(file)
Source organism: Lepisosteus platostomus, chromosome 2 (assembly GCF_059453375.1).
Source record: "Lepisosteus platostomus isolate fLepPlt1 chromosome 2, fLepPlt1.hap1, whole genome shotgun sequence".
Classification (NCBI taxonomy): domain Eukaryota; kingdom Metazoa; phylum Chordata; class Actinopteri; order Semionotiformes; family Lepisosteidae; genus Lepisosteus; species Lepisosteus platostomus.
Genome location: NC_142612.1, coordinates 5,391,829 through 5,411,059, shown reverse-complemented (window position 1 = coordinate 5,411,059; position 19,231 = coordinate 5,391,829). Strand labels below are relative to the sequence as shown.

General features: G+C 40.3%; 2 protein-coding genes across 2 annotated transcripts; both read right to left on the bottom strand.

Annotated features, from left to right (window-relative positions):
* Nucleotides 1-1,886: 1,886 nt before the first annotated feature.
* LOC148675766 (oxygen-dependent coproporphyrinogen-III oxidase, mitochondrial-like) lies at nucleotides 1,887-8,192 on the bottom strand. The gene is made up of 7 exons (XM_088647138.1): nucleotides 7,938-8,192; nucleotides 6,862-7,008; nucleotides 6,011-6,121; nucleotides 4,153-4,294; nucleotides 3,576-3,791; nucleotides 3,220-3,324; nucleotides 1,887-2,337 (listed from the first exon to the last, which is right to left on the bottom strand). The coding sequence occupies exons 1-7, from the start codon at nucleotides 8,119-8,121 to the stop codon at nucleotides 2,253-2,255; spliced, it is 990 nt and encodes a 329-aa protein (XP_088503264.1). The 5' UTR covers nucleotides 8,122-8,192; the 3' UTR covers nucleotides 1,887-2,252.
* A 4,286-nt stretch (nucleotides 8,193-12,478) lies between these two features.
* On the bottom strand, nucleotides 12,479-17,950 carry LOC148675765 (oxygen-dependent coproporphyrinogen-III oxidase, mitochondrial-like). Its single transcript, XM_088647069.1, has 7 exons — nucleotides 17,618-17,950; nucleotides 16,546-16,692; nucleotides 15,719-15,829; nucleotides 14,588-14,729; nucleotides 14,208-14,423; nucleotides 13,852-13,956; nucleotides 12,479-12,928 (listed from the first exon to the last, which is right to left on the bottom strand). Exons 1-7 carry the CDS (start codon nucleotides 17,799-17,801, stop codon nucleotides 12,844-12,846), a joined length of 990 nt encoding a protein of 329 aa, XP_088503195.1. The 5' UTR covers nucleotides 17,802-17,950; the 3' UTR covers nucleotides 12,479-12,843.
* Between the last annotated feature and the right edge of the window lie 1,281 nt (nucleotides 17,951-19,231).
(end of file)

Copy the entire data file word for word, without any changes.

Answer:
Source organism: Lepisosteus platostomus, chromosome 2 (assembly GCF_059453375.1).
Source record: "Lepisosteus platostomus isolate fLepPlt1 chromosome 2, fLepPlt1.hap1, whole genome shotgun sequence".
Classification (NCBI taxonomy): domain Eukaryota; kingdom Metazoa; phylum Chordata; class Actinopteri; order Semionotiformes; family Lepisosteidae; genus Lepisosteus; species Lepisosteus platostomus.
Genome location: NC_142612.1, coordinates 5,391,829 through 5,411,059, shown reverse-complemented (window position 1 = coordinate 5,411,059; position 19,231 = coordinate 5,391,829). Strand labels below are relative to the sequence as shown.

General features: G+C 40.3%; 2 protein-coding genes across 2 annotated transcripts; both read right to left on the bottom strand.

Annotated features, from left to right (window-relative positions):
* Nucleotides 1-1,886: 1,886 nt before the first annotated feature.
* LOC148675766 (oxygen-dependent coproporphyrinogen-III oxidase, mitochondrial-like) lies at nucleotides 1,887-8,192 on the bottom strand. The gene is made up of 7 exons (XM_088647138.1): nucleotides 7,938-8,192; nucleotides 6,862-7,008; nucleotides 6,011-6,121; nucleotides 4,153-4,294; nucleotides 3,576-3,791; nucleotides 3,220-3,324; nucleotides 1,887-2,337 (listed from the first exon to the last, which is right to left on the bottom strand). The coding sequence occupies exons 1-7, from the start codon at nucleotides 8,119-8,121 to the stop codon at nucleotides 2,253-2,255; spliced, it is 990 nt and encodes a 329-aa protein (XP_088503264.1). The 5' UTR covers nucleotides 8,122-8,192; the 3' UTR covers nucleotides 1,887-2,252.
* A 4,286-nt stretch (nucleotides 8,193-12,478) lies between these two features.
* On the bottom strand, nucleotides 12,479-17,950 carry LOC148675765 (oxygen-dependent coproporphyrinogen-III oxidase, mitochondrial-like). Its single transcript, XM_088647069.1, has 7 exons — nucleotides 17,618-17,950; nucleotides 16,546-16,692; nucleotides 15,719-15,829; nucleotides 14,588-14,729; nucleotides 14,208-14,423; nucleotides 13,852-13,956; nucleotides 12,479-12,928 (listed from the first exon to the last, which is right to left on the bottom strand). Exons 1-7 carry the CDS (start codon nucleotides 17,799-17,801, stop codon nucleotides 12,844-12,846), a joined length of 990 nt encoding a protein of 329 aa, XP_088503195.1. The 5' UTR covers nucleotides 17,802-17,950; the 3' UTR covers nucleotides 12,479-12,843.
* Between the last annotated feature and the right edge of the window lie 1,281 nt (nucleotides 17,951-19,231).